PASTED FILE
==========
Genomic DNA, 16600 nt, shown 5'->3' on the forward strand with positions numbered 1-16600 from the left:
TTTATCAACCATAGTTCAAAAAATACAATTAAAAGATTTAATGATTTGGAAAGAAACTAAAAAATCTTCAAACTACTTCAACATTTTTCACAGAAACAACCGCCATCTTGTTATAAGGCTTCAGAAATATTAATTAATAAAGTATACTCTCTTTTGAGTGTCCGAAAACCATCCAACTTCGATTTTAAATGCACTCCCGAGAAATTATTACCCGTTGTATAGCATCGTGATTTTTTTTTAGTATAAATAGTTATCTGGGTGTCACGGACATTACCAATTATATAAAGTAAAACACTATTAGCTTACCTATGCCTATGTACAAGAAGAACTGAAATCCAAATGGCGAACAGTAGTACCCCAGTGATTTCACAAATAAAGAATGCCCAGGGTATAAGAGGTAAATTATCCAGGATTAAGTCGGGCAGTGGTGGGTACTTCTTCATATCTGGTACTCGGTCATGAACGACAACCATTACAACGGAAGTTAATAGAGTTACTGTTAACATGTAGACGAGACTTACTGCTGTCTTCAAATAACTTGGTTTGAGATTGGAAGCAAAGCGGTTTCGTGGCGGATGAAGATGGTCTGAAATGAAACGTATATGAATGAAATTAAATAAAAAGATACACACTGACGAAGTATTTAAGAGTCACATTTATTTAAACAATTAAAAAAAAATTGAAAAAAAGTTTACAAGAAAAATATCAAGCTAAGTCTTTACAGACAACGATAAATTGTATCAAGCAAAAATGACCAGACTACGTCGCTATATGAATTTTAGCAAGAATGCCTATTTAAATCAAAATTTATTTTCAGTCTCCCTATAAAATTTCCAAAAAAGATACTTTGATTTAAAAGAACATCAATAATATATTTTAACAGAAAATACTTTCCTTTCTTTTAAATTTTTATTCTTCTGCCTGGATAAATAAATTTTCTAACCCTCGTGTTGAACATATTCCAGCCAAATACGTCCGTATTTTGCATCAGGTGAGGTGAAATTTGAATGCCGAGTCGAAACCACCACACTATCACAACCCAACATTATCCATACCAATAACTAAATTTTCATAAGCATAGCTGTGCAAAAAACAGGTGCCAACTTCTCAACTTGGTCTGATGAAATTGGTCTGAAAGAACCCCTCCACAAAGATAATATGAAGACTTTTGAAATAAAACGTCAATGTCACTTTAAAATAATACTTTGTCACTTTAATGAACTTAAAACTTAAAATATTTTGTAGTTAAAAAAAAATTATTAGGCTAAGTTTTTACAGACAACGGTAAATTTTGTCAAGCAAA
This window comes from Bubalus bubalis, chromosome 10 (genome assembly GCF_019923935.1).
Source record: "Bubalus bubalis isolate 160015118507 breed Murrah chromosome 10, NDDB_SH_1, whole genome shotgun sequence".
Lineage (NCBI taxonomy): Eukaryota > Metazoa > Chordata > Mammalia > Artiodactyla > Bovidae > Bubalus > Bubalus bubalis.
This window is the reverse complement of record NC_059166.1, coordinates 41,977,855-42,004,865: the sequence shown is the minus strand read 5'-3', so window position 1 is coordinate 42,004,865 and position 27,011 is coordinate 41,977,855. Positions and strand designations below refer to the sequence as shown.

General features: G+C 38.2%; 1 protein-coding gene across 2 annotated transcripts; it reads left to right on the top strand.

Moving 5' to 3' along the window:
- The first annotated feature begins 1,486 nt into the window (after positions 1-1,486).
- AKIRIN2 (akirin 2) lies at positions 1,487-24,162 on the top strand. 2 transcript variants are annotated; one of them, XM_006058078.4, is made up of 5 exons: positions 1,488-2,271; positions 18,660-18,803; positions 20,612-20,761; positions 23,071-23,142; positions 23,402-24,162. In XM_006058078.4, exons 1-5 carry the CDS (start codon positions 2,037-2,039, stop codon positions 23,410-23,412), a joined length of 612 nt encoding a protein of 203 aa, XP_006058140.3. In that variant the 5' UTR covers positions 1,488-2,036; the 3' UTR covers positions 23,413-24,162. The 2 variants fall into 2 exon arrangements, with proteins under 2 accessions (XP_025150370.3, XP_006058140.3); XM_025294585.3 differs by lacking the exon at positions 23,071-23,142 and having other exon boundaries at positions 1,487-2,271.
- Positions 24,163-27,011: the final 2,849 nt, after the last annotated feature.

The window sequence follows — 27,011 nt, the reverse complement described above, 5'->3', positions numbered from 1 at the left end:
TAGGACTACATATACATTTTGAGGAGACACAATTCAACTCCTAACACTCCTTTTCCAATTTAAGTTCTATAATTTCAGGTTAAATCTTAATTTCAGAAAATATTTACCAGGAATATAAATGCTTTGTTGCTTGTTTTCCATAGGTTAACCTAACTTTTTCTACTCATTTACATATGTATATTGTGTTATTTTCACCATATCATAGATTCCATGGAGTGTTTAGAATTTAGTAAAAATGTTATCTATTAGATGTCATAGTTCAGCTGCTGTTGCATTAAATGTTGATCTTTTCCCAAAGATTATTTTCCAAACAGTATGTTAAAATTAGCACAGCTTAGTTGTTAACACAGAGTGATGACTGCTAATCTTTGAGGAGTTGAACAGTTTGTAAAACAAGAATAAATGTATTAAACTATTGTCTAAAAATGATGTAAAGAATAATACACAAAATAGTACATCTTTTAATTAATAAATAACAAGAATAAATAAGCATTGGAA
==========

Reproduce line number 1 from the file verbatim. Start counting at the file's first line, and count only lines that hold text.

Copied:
Genomic DNA, 16600 nt, shown 5'->3' on the forward strand with positions numbered 1-16600 from the left: